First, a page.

The Newspaper for the Future of Miami
Connect with us:
  • Facebook
  • Twitter
  • Instagram
  • Linkedin
Front Page » Top Stories » Trial Date Set For Dispute Between Disney Homeowners

Trial Date Set For Dispute Between Disney Homeowners

Written by on July 21, 2005

By Suzy Valentine
Residents of a western Kendall neighborhood say they hope a conflict with Walt Disney World Co. over home construction will end as soon as September.

The 368 homeowners in Lakes of the Meadow Village have been in litigation for nine years over what they argue is shoddy workmanship by building partnership Disney/Arvida.

A trial date is set for Nov. 14, but the residents have a reserve spot for Sept. 19.

"We’re No. 2 on that day," said Charlie Papy of Miami firm Duane Morris, representing the residents. "If the case in front gets canceled, we’re on. Otherwise, it will be November."

A pretrial hearing to narrow the scope of the issues is scheduled for Monday.

Lakes of the Meadow residents became suspicious when they learned that Country Walk, another local Disney/Arvida subdivision, was devastated in 1992 by Hurricane Andrew.

Engineers identified similar structural problems at Lakes of the Meadows, and litigation began in 1996. Residents are claiming breach of warranty and violation of a Florida statute for non-compliance with the building code.

The units built in the mid-1980s were condemned in 2002 by Miami-Dade County as being unsafe.

"That’s independent evidence of the unfitness of the homes," said Mr. Papy, "besides compelling expert testimony.

"This is one of the most ironclad cases I’ve seen in my 28 years in the law," said Mr. Papy. "There is no question about liability. The issue is damages. Disney has argued that it is bound by the codes in force at the construction date rather than those in effect when the defects were detected."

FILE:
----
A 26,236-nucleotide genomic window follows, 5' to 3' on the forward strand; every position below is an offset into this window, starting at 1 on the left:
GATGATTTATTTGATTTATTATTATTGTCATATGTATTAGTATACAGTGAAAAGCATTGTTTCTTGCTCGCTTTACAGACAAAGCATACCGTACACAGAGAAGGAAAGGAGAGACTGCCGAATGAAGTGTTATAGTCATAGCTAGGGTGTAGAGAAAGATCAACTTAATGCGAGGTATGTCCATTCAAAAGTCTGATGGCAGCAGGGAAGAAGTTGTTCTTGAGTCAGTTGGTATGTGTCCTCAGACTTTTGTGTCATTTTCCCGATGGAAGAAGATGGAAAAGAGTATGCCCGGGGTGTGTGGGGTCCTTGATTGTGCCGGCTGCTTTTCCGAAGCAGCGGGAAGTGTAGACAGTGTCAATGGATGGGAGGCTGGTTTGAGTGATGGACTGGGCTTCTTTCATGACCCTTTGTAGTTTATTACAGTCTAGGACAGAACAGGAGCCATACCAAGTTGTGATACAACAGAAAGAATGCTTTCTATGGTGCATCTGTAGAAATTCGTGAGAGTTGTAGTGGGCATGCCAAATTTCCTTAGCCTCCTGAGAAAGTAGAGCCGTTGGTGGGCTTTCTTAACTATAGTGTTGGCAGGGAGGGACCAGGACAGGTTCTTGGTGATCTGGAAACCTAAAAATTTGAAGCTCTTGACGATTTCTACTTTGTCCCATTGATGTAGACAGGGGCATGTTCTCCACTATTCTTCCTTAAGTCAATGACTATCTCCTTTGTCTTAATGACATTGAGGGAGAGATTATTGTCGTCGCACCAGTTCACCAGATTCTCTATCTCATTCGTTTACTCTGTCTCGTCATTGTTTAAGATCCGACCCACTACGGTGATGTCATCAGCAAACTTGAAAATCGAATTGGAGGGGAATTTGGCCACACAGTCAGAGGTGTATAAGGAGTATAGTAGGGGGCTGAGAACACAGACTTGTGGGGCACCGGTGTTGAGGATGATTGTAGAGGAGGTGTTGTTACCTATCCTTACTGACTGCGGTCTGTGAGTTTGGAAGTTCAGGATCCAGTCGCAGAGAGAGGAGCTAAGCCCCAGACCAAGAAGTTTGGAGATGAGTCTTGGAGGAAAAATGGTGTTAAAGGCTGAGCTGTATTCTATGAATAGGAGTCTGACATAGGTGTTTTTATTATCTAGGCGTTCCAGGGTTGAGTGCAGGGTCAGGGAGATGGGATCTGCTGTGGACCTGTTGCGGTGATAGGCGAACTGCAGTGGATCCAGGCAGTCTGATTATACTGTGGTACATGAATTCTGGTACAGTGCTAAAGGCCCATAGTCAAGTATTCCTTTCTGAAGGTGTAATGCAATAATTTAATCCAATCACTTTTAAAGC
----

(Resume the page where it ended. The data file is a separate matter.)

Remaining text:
The defendants made an offer to settle six months ago, Mr. Papy said. "Disney made an offer of judgment for $15 million. It’s going to cost upwards of $40 million to rectify the structural problems."

Resident Evilio Pumariega of Puma Consultants Inc., who moved into his home in 1984, said the homes have cause problems for residents.

"The property is condemned," said Mr. Pumariega, "and that means we have to leave every time there is a hurricane warning. For the past 10 years, we have had to vacate every time there’s a wave, a depression or a storm between June 1 and Oct. 31."

Living under a specter of structural damage has been stressful, he said. "I can’t undertake repairs," said Mr. Pumariega, "and I don’t do anything that is permanent because I never know when Mother Nature’s wrecking ball is going to come.

"I can’t relax by going on vacation because I worry about the house, and I’ve had cause to cancel a business trip to Switzerland."

Putting the property on the market, he said, is not an option.

"How do you sell at a fair market value under these conditions?" said Mr. Pumariega. "The property is condemned."

Before purchasing his home, he said, the developer’s reputation was a selling point.

"This property was sold to us on the basis that this is a Disney community," said Mr. Pumariega. "When we knew we were buying from Disney, we immediately thought that meant quality."